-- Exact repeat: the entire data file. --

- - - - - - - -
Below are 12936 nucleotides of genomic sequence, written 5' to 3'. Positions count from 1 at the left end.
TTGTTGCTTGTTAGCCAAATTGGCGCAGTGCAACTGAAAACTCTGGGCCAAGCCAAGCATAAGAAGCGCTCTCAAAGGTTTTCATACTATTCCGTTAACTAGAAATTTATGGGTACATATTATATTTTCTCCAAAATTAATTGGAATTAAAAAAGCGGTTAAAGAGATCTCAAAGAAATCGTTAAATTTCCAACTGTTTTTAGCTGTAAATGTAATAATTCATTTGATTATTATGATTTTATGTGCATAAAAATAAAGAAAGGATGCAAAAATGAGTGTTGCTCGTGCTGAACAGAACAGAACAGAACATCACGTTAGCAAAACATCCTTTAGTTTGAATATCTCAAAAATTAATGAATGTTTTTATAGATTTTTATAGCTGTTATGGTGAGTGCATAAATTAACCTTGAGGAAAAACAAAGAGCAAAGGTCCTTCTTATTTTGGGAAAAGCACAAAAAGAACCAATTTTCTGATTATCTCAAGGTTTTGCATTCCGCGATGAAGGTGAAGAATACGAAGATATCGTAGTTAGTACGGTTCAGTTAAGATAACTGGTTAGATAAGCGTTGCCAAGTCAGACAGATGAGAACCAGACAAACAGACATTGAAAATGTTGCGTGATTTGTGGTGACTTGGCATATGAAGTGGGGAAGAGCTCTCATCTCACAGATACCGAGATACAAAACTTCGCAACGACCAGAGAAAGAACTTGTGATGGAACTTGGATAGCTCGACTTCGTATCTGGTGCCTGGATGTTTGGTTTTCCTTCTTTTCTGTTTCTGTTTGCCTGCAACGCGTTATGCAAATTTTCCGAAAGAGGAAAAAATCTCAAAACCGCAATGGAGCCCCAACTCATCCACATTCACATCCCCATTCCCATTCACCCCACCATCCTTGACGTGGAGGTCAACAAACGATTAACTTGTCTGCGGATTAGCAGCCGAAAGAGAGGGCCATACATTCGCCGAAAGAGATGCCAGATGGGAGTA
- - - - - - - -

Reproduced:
Below are 12936 nucleotides of genomic sequence, written 5' to 3'. Positions count from 1 at the left end.
TTGTTGCTTGTTAGCCAAATTGGCGCAGTGCAACTGAAAACTCTGGGCCAAGCCAAGCATAAGAAGCGCTCTCAAAGGTTTTCATACTATTCCGTTAACTAGAAATTTATGGGTACATATTATATTTTCTCCAAAATTAATTGGAATTAAAAAAGCGGTTAAAGAGATCTCAAAGAAATCGTTAAATTTCCAACTGTTTTTAGCTGTAAATGTAATAATTCATTTGATTATTATGATTTTATGTGCATAAAAATAAAGAAAGGATGCAAAAATGAGTGTTGCTCGTGCTGAACAGAACAGAACAGAACATCACGTTAGCAAAACATCCTTTAGTTTGAATATCTCAAAAATTAATGAATGTTTTTATAGATTTTTATAGCTGTTATGGTGAGTGCATAAATTAACCTTGAGGAAAAACAAAGAGCAAAGGTCCTTCTTATTTTGGGAAAAGCACAAAAAGAACCAATTTTCTGATTATCTCAAGGTTTTGCATTCCGCGATGAAGGTGAAGAATACGAAGATATCGTAGTTAGTACGGTTCAGTTAAGATAACTGGTTAGATAAGCGTTGCCAAGTCAGACAGATGAGAACCAGACAAACAGACATTGAAAATGTTGCGTGATTTGTGGTGACTTGGCATATGAAGTGGGGAAGAGCTCTCATCTCACAGATACCGAGATACAAAACTTCGCAACGACCAGAGAAAGAACTTGTGATGGAACTTGGATAGCTCGACTTCGTATCTGGTGCCTGGATGTTTGGTTTTCCTTCTTTTCTGTTTCTGTTTGCCTGCAACGCGTTATGCAAATTTTCCGAAAGAGGAAAAAATCTCAAAACCGCAATGGAGCCCCAACTCATCCACATTCACATCCCCATTCCCATTCACCCCACCATCCTTGACGTGGAGGTCAACAAACGATTAACTTGTCTGCGGATTAGCAGCCGAAAGAGAGGGCCATACATTCGCCGAAAGAGATGCCAGATGGGAGTA